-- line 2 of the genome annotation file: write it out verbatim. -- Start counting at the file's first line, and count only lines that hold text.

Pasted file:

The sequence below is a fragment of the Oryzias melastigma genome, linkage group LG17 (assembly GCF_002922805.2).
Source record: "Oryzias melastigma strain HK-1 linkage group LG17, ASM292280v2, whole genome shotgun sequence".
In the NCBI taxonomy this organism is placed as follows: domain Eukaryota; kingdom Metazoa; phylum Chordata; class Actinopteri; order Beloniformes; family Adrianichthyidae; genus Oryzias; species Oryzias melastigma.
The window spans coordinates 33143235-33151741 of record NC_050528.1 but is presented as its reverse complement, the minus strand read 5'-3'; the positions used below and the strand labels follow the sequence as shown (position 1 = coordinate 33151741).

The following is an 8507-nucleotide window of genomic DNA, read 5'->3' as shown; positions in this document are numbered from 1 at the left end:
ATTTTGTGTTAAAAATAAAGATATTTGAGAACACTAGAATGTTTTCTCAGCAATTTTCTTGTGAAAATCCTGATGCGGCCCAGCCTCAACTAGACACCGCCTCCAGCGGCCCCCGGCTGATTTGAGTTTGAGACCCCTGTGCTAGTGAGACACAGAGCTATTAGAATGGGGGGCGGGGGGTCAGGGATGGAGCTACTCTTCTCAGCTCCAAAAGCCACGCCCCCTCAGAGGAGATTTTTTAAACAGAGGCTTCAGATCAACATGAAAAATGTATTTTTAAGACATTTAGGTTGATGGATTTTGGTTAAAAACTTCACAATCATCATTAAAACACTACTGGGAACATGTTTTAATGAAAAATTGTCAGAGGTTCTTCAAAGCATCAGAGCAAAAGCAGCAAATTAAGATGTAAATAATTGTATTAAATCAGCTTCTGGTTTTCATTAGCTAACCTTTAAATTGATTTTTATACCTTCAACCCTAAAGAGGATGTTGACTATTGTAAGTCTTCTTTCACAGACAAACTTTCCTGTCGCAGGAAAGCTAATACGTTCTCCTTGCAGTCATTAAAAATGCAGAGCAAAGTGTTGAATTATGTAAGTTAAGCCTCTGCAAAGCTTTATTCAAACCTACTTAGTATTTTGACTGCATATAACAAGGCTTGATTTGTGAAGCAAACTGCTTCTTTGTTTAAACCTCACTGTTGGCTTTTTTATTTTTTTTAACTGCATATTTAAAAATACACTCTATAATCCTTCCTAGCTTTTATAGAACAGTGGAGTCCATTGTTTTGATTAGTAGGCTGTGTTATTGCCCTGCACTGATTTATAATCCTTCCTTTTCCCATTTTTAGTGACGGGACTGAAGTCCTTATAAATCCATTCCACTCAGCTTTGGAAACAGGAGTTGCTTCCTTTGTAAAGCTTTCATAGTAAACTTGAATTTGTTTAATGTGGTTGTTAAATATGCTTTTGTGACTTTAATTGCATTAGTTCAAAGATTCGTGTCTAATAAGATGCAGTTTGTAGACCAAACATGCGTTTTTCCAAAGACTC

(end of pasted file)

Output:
Source record: "Oryzias melastigma strain HK-1 linkage group LG17, ASM292280v2, whole genome shotgun sequence".